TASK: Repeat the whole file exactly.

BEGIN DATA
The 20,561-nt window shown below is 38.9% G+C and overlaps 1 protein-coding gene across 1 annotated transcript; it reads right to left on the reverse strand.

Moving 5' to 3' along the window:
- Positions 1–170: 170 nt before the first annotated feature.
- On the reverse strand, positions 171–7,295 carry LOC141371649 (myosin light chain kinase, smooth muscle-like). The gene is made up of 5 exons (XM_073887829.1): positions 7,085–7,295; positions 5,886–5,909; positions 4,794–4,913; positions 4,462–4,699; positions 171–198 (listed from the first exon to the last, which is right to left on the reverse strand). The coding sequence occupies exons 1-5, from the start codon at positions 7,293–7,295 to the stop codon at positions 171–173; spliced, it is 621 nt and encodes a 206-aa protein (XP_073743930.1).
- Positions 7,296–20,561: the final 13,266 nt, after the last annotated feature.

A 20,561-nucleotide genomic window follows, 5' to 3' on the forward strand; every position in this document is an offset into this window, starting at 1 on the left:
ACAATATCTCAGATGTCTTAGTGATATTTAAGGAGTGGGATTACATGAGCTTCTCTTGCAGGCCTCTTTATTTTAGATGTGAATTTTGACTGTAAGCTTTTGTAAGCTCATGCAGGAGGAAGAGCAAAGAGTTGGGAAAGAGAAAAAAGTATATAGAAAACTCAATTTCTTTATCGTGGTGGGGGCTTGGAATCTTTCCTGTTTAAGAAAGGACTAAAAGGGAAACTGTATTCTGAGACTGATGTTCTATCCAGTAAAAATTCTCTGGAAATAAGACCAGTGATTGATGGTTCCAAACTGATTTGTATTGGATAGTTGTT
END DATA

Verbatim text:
The 20,561-nt window shown below is 38.9% G+C and overlaps 1 protein-coding gene across 1 annotated transcript; it reads right to left on the reverse strand.

Moving 5' to 3' along the window:
- Positions 1–170: 170 nt before the first annotated feature.
- On the reverse strand, positions 171–7,295 carry LOC141371649 (myosin light chain kinase, smooth muscle-like). The gene is made up of 5 exons (XM_073887829.1): positions 7,085–7,295; positions 5,886–5,909; positions 4,794–4,913; positions 4,462–4,699; positions 171–198 (listed from the first exon to the last, which is right to left on the reverse strand). The coding sequence occupies exons 1-5, from the start codon at positions 7,293–7,295 to the stop codon at positions 171–173; spliced, it is 621 nt and encodes a 206-aa protein (XP_073743930.1).
- Positions 7,296–20,561: the final 13,266 nt, after the last annotated feature.

A 20,561-nucleotide genomic window follows, 5' to 3' on the forward strand; every position in this document is an offset into this window, starting at 1 on the left:
ACAATATCTCAGATGTCTTAGTGATATTTAAGGAGTGGGATTACATGAGCTTCTCTTGCAGGCCTCTTTATTTTAGATGTGAATTTTGACTGTAAGCTTTTGTAAGCTCATGCAGGAGGAAGAGCAAAGAGTTGGGAAAGAGAAAAAAGTATATAGAAAACTCAATTTCTTTATCGTGGTGGGGGCTTGGAATCTTTCCTGTTTAAGAAAGGACTAAAAGGGAAACTGTATTCTGAGACTGATGTTCTATCCAGTAAAAATTCTCTGGAAATAAGACCAGTGATTGATGGTTCCAAACTGATTTGTATTGGATAGTTGTT